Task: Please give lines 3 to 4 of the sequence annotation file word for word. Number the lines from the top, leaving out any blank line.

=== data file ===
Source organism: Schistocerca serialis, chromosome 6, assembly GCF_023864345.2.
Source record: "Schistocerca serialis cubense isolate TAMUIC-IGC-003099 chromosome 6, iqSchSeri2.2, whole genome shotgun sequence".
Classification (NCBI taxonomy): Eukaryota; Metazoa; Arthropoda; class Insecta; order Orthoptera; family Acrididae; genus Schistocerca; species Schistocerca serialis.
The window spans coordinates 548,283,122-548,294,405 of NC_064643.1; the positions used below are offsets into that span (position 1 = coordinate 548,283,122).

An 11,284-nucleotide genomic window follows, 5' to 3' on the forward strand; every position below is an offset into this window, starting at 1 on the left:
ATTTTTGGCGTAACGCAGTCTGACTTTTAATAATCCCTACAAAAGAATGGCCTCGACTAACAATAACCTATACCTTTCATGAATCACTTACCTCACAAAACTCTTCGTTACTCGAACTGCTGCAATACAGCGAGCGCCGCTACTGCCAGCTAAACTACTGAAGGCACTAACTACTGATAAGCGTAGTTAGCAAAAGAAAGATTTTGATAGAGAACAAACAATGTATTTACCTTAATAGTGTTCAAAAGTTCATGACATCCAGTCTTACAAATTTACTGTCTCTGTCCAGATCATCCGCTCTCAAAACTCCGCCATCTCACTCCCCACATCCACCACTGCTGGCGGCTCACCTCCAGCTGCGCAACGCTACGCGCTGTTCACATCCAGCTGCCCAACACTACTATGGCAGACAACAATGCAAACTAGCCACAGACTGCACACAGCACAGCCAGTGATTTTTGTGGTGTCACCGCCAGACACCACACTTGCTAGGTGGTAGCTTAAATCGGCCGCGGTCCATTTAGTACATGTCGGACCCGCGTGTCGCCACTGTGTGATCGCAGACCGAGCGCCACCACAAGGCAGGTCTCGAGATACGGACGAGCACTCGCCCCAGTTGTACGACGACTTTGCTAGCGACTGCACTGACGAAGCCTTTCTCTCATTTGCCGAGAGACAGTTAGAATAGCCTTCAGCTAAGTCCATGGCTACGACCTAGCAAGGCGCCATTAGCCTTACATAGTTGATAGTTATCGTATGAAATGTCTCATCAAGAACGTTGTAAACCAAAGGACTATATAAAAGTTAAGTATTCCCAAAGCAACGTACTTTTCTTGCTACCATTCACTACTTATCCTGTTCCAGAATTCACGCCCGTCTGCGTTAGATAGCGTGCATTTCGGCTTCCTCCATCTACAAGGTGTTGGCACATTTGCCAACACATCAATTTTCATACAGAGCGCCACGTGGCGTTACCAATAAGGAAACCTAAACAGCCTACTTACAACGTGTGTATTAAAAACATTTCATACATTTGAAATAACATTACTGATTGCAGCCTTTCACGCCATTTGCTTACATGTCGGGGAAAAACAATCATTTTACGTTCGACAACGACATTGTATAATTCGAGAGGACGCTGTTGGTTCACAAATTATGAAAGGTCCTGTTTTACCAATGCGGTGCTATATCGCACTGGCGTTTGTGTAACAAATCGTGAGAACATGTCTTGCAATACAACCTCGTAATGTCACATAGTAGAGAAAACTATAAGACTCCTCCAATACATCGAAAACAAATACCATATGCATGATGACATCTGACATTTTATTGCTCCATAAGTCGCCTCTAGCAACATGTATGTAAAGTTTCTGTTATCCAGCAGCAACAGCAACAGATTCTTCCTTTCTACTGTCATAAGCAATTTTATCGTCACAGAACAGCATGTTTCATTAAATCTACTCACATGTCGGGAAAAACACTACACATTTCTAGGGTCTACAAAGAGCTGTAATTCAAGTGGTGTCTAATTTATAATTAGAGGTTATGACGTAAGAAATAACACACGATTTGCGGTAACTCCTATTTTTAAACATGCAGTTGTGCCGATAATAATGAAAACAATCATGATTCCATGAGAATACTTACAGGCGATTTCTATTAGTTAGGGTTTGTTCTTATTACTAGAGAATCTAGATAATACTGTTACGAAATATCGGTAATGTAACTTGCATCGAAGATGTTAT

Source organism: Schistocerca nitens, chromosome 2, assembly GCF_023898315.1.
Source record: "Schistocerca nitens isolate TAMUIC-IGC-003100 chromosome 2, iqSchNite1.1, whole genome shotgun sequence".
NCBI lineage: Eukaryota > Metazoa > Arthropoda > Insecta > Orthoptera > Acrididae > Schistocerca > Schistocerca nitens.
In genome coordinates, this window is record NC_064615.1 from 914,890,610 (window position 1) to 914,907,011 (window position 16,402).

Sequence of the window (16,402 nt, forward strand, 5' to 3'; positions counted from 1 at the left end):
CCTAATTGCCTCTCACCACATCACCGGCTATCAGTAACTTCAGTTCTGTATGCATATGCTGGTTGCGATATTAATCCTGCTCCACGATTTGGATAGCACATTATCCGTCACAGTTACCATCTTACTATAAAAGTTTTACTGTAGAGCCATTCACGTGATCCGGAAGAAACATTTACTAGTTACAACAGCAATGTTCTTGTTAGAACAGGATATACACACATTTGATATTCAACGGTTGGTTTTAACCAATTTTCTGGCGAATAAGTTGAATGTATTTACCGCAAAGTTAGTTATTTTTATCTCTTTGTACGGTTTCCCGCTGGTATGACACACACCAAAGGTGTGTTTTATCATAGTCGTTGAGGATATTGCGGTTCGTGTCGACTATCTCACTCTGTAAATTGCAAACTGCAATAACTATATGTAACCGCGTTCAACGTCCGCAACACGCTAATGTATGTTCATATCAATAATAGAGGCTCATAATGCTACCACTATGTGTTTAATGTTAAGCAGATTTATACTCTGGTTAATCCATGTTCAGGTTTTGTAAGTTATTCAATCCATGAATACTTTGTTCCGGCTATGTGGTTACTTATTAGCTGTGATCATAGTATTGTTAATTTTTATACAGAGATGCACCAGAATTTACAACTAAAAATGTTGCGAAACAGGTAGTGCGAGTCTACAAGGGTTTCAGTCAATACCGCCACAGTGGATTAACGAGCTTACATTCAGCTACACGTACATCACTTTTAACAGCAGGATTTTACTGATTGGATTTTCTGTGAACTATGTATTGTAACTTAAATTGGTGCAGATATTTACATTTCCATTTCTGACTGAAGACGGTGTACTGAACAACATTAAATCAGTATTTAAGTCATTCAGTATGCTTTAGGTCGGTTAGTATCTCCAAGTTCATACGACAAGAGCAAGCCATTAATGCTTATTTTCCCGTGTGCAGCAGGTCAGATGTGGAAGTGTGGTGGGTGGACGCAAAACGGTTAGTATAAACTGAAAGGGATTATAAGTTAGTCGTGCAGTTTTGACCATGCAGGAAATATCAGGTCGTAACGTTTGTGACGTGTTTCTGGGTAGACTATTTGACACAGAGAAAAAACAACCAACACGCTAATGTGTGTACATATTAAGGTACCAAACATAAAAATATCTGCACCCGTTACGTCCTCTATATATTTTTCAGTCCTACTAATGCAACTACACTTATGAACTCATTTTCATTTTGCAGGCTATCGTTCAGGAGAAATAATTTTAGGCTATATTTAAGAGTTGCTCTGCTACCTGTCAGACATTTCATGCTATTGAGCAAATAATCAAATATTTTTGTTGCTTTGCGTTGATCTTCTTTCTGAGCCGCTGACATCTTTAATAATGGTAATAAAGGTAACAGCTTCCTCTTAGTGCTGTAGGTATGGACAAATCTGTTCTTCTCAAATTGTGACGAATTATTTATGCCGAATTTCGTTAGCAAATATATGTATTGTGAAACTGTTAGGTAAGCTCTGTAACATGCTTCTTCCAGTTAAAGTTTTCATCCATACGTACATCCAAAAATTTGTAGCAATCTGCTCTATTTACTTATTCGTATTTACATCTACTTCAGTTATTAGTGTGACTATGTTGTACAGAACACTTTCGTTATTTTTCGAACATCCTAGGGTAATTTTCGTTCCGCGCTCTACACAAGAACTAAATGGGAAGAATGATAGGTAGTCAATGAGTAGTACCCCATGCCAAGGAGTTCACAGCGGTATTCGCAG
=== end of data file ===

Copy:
Classification (NCBI taxonomy): Eukaryota; Metazoa; Arthropoda; class Insecta; order Orthoptera; family Acrididae; genus Schistocerca; species Schistocerca serialis.
The window spans coordinates 548,283,122-548,294,405 of NC_064643.1; the positions used below are offsets into that span (position 1 = coordinate 548,283,122).